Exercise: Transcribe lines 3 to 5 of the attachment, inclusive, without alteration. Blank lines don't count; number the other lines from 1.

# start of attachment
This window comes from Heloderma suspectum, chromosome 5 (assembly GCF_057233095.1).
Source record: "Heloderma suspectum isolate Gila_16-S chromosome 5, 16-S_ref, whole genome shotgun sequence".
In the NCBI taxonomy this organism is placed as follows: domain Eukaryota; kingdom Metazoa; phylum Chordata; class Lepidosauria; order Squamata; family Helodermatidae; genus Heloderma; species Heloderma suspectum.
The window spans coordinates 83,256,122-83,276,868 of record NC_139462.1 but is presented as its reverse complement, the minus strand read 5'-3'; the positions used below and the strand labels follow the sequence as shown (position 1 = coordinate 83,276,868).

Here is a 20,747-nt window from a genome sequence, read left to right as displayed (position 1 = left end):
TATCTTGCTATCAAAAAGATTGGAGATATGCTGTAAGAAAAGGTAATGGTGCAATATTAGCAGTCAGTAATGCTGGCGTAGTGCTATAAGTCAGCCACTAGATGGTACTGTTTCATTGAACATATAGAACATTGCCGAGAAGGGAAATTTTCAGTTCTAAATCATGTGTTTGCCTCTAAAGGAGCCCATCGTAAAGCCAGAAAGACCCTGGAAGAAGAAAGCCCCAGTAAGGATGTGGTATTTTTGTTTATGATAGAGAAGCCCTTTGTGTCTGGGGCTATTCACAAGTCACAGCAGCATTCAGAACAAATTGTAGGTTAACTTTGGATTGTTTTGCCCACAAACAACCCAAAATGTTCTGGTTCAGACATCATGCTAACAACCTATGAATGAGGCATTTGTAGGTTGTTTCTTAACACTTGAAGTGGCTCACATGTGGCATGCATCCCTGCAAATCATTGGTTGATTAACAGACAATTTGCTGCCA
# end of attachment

In the NCBI taxonomy this organism is placed as follows: domain Eukaryota; kingdom Metazoa; phylum Chordata; class Lepidosauria; order Squamata; family Helodermatidae; genus Heloderma; species Heloderma suspectum.
The window spans coordinates 83,256,122-83,276,868 of record NC_139462.1 but is presented as its reverse complement, the minus strand read 5'-3'; the positions used below and the strand labels follow the sequence as shown (position 1 = coordinate 83,276,868).

Here is a 20,747-nt window from a genome sequence, read left to right as displayed (position 1 = left end):